Course Syllabus

OLD BUILDINGS – NEW ENERGY: History and Current Sustainable Practices

Fall 2022                                                                           Thursdays 11:00 AM -1:00 PM

Prof.: Françoise Astorg Bollack




“The role of historic preservation in sustainability strategies and reducing carbon emissions is rapidly changing. A growing body of research and the completion of green rehabilitation projects keeps the topic one of expanding interest and lively debate.”  [1]

The goal of this seminar is to examine the multifaceted potential of existing historic buildings to serve old uses, or new uses, allowing us to take advantage of their embodied carbon, esthetic and cultural energies. The focus is on the importance of design in the transformation of existing buildings: the exciting design opportunities that come with re-use of and additions to old buildings, and the design opportunities that come with their adaptations.


This seminar proposes to inform the students about the history of re-use and building transformation, at the same time as introducing them to the practical issues of increasing the environmental performance of historic (in particular Modern) buildings. The seven sessions will combine lectures, independent work by students, conversations with invited lecturers including testing with lab equipment.


The position is that the history of architecture is rich with building re-use and transformation, and many buildings that became icons of a new direction in architecture are in fact transformations of older buildings; we need to learn from this practice of re-using, transforming, renewing and adapting our built heritage to a new world view. This is a practice that is alive today; it continues to produce exciting new/old buildings and it has tremendous positive potential to address our climate emergency.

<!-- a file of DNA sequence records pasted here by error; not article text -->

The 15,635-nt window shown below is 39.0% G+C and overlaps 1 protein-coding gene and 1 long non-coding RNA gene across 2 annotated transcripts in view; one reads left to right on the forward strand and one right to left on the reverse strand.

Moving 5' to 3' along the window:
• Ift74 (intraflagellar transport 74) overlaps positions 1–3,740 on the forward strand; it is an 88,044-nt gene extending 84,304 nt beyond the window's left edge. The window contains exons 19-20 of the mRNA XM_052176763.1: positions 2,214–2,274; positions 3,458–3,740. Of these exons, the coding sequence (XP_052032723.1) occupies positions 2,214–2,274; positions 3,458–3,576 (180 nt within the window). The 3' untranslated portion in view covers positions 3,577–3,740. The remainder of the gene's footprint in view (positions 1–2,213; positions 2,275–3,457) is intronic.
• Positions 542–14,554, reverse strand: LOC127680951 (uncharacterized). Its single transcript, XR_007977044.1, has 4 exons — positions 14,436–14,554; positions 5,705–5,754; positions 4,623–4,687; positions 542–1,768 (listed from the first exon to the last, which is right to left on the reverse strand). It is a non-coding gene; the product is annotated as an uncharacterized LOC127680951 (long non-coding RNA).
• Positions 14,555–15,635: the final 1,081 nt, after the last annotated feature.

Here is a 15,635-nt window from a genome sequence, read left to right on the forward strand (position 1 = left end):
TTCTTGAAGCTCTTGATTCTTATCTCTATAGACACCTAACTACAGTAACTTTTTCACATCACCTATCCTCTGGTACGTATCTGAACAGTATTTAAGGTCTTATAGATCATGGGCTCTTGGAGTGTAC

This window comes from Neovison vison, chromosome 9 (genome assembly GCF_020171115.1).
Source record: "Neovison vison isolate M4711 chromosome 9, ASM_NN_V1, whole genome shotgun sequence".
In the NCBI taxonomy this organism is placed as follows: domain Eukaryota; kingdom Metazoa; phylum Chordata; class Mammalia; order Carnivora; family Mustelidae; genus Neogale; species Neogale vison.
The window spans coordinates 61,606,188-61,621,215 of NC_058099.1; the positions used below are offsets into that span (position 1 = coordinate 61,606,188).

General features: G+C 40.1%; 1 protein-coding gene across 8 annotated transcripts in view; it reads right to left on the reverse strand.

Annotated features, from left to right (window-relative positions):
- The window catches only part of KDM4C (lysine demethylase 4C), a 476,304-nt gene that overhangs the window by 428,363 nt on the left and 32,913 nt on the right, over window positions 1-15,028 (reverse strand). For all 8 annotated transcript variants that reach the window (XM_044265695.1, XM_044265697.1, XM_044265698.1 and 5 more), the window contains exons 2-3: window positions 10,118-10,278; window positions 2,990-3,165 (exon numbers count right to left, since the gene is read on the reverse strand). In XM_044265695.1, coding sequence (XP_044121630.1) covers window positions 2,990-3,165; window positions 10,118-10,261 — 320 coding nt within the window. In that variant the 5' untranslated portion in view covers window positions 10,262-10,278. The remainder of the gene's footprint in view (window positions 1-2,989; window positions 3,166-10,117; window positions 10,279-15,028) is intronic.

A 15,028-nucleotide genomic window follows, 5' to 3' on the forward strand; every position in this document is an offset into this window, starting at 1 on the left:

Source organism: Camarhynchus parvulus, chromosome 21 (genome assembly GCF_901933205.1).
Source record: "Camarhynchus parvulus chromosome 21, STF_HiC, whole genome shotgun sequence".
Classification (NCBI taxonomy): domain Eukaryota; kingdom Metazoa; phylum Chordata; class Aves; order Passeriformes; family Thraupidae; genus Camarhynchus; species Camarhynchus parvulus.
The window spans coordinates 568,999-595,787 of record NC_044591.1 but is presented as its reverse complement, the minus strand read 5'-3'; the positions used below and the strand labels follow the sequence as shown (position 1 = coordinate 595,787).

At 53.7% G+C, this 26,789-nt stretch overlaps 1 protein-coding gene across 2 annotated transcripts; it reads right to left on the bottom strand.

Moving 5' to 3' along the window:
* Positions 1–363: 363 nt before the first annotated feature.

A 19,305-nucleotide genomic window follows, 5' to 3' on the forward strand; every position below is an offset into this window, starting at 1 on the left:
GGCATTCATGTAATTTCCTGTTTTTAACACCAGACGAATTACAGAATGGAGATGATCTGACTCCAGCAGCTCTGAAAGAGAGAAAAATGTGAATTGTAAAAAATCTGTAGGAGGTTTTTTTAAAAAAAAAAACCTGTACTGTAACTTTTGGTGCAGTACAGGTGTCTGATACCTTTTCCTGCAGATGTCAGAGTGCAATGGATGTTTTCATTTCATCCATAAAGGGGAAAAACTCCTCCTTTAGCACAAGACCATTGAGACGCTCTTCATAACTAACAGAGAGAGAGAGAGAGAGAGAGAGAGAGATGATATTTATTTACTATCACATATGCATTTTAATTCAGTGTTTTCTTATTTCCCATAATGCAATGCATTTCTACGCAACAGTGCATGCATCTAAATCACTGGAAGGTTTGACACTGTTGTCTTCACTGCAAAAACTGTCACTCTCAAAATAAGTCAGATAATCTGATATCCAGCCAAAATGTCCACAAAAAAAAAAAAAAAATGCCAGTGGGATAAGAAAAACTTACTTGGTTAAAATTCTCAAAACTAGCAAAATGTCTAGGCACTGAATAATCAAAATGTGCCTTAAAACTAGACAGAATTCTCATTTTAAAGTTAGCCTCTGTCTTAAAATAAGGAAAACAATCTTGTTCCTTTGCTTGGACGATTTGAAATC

The position is also that the culture of Historic Preservation should offer new solutions to our climate emergency by identifying, studying, documenting and valorizing traditional approaches to environmental adaptation – both technical and behavioral – which have been sidelined by energy-consuming technologies that have impoverished our lives and have become part of the problem. So, we will try to inventory traditional building forms and behavioral modes for lessons and look at recent projects that experiment with the use of traditional procedures.




[1] Washington State Department of Archaeology and Historic Preservation, “Executive Summary 2011, Sustainability and Historic Preservation”.

Course Summary:

Date Details Due